Therapeutic Hypothermia: Part 2/2

Last post I discussed a little bit about situations where therapeutic hypothermia might be indicated.

This post I thought I’d discuss exactly how it’s done. The highlighted points came from this article. It focuses on a research protocol for adults but is a nice jumping off point for scene writing if you wanted to do this for one of your characters.

The type of adult who would be eligible:

1. Adult resuscitated from witnessed arrest from cardiac cause. This is important because then the down time is known and the likelihood of preserving good brain function is more likely versus just prolonging a vegetative state.
2. They are comatose and intubated (on a breathing machine.)
3. Initial rhythm of v-fib/v-tach– which are lethal heart rhythms that require electricity for conversion to a normal perfusing rhythm. 
4. Have a stable blood pressure after resusitation.

Not eligible:

1. Temperature less than 86 degrees Fahrenheit. This is probably because you are really dead.
2. Pregnancy.
3. Terminal Illness.
4. In a coma prior to arrest.
5. Inherited blood clotting disorder.

How do you cool?

1. Insert a core temperature monitor (into the bladder, heart, or esophagus.)
2. Infuse 20-30cc/kg of normal saline cooled to 39.2 degrees Fahrenheit over 30 minutes.
3. Maintain temperature at 89.6- 93.2 degrees Fahrenheit for 24 hours with cooling blankets.
4. Use sedation as needed and paralytics if the patient is shivering– the point of this would be that shivering causes expenditure of energy and we wouldn’t want that to happen.
5. Nursing care includes lubricating eyes, monitoring urine output, watching blood sugars closely.
6. Rewarm the patient 0.3-0.5 degrees at a time.
7. Don’t provide nutrition during this phase– I’m assuming they mean putting food into someone’s gut which makes sense as it wouldn’t be getting good blood flow and would just sit there undigested causing problems.

What do you think? Would you ever use therapeutic hypothermia in a scene?

You can further read the article for more in-depth information.

The Four Day Frozen Baby: Therapeutic Hypothermia 1/2

In the last couple of months, I recently heard a news story about the “Baby Frozen for Four Days”. I don’t know what it is, perhaps it’s the suspense author in me, but I immediately began to imagine those that have had their heads disconnected from their body and frozen until a point in time comes where they can be attached to another disease free body.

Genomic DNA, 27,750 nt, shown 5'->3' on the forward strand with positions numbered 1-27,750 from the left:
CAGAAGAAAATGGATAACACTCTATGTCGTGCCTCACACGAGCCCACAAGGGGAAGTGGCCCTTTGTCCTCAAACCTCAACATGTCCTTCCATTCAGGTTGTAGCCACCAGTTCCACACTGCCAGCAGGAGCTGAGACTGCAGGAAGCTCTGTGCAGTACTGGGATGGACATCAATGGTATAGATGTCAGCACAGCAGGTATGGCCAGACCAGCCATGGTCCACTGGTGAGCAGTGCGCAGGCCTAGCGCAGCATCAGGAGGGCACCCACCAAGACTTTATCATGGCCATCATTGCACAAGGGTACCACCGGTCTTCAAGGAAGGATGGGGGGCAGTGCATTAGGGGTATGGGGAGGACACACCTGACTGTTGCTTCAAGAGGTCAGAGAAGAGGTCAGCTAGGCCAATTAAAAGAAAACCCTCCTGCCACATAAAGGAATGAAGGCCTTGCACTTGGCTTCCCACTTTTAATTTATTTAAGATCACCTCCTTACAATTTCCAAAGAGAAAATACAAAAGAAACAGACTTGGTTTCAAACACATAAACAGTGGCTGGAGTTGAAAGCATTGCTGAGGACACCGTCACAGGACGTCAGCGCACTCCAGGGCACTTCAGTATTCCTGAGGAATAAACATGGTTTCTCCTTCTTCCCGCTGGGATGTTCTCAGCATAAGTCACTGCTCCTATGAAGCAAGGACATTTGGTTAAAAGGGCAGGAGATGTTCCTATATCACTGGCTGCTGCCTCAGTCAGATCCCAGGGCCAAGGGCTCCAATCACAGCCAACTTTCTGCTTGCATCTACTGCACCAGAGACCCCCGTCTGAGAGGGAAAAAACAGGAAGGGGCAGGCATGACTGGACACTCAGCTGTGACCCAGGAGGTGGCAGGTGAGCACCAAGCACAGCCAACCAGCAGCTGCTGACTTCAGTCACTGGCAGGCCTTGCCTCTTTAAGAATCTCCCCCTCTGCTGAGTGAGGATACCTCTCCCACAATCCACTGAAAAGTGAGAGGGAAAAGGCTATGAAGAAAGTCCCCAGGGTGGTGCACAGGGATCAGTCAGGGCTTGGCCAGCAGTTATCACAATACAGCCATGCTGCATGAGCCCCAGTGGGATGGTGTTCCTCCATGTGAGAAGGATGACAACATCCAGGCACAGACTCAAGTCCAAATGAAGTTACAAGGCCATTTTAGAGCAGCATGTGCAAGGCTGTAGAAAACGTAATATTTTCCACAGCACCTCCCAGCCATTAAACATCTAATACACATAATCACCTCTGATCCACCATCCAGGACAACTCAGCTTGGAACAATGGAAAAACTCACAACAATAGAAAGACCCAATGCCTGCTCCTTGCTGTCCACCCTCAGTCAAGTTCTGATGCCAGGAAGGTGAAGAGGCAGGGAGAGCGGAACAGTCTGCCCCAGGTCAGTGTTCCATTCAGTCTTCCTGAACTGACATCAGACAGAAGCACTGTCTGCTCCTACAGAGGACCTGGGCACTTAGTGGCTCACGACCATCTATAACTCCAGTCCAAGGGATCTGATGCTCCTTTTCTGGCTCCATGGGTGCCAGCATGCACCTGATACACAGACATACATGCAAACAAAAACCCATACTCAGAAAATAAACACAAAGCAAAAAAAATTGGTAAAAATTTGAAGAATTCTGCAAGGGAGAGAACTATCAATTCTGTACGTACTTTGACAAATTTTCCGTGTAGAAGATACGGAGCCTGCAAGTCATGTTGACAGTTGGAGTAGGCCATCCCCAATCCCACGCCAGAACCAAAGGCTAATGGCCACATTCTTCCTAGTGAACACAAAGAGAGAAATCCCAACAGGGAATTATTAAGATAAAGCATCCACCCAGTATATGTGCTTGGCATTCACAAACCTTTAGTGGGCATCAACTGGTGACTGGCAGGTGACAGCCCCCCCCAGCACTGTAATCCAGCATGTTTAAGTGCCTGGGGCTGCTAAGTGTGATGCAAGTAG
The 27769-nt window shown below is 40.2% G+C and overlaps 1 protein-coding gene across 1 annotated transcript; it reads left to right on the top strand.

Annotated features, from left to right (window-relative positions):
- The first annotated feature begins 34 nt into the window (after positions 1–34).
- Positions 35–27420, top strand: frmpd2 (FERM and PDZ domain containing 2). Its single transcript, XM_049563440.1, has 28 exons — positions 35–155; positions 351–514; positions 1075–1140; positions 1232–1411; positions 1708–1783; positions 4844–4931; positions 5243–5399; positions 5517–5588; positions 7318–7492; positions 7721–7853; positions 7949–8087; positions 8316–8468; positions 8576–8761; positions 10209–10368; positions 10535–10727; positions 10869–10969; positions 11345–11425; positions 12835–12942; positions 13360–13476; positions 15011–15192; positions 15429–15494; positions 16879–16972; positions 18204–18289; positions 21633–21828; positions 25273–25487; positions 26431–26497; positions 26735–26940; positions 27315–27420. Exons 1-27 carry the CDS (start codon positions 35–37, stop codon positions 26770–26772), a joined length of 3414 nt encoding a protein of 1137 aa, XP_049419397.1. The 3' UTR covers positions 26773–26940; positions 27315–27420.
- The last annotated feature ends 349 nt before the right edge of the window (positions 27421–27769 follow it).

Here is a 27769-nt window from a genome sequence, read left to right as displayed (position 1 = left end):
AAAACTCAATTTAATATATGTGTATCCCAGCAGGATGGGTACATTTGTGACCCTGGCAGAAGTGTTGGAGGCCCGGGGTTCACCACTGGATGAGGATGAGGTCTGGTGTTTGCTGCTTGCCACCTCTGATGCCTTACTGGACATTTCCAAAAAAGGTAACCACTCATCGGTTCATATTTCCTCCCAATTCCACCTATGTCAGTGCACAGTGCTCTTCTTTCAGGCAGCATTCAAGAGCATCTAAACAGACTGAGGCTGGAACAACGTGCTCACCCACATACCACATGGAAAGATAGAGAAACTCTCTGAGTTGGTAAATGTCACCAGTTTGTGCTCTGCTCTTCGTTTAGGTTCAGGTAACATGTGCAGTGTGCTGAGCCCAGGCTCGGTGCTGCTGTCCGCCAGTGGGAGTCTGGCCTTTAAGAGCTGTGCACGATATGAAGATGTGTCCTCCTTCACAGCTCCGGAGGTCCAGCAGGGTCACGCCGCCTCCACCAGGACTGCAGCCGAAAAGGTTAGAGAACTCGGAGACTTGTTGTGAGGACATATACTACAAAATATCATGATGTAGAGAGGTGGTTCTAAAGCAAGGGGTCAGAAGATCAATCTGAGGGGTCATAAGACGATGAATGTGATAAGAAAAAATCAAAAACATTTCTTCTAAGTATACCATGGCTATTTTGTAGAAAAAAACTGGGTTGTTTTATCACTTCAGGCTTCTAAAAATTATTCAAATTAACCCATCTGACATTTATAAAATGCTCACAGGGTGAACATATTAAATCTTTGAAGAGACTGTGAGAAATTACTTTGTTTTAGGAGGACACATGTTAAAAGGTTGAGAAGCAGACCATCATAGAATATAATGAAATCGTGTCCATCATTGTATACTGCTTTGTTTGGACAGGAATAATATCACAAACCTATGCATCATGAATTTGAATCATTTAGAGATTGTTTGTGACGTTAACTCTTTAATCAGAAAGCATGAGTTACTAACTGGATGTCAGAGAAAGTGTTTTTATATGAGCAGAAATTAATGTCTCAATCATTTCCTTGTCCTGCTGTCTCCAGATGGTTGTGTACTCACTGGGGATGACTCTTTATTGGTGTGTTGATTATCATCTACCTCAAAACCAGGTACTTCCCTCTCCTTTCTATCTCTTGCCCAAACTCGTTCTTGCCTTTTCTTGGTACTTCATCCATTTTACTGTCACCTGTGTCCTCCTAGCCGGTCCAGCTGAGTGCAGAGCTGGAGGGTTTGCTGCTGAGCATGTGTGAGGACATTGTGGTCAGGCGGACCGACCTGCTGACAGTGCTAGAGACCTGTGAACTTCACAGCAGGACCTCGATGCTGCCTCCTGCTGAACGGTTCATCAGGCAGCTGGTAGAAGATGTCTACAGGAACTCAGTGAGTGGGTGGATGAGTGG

And just what happens to those other people who “donate” a whole body without their head? I’m sure there is a suspense novel in there somewhere. Probably already has been.

But I digress. Instead, I’ll keep the vision of Hans Solo in my mind.

Therapeutic hypothermia is actually a reasonable therapy to consider when the medical staff is concerned about potential brain damage.

But to say the patient is frozen is a little bit of a misnomer. If the tissue were truly frozen it would crystallize and be damaged– this would not benefit the patient.

Instead, the body temperature is dropped to around 33 degrees Celsius or 91.4 degrees Fahrenheit. Normal body temperature is 37 degrees Celsius or 98.6. Next post will discuss how this might be accomplished.

Generally, therapeutic hypothermia is used when there is a concern for brain injury, usually after an anoxic event, which means the patient potentially suffered from a lack of oxygen.

Common situations where this could occur would be during birth (for infants) and after cardiac arrest (for adults) which is currently how the therapy is employed. It came out recently to consider therapeutic hypothermia in instances of pediatric arrest though it’s not widely employed at this time.

The reason therapeutic hypothermia is effective is that it slows brain metabolism and protects brain tissue from oxygen free radicals which are release during tissue injury.

In recent news, however, there were two different instances where infants were placed in therapeutic hypothermia. One was after repair of a complex heart defect where perhaps the infant did arrest or was on bypass for longer than desired– though this is speculation and not stated in the article. Case two was an infant that had a very fast heart rhythm called SVT and I’d not heard of using hypothermia anywhere as treatment for this heart condition.

All very interesting.

So keep therapeutic hypothermia in mind for use in fiction after a patient suffers cardiac arrest as I did in my recently released novel Peril— it will definitely add to the tension.

Check out the follow links to read more about therapeutic hypothermia:

1. Infant who had heart surgery.
2. Infant with SVT.
3. Use of hypothermia in infants post traumatic delivery.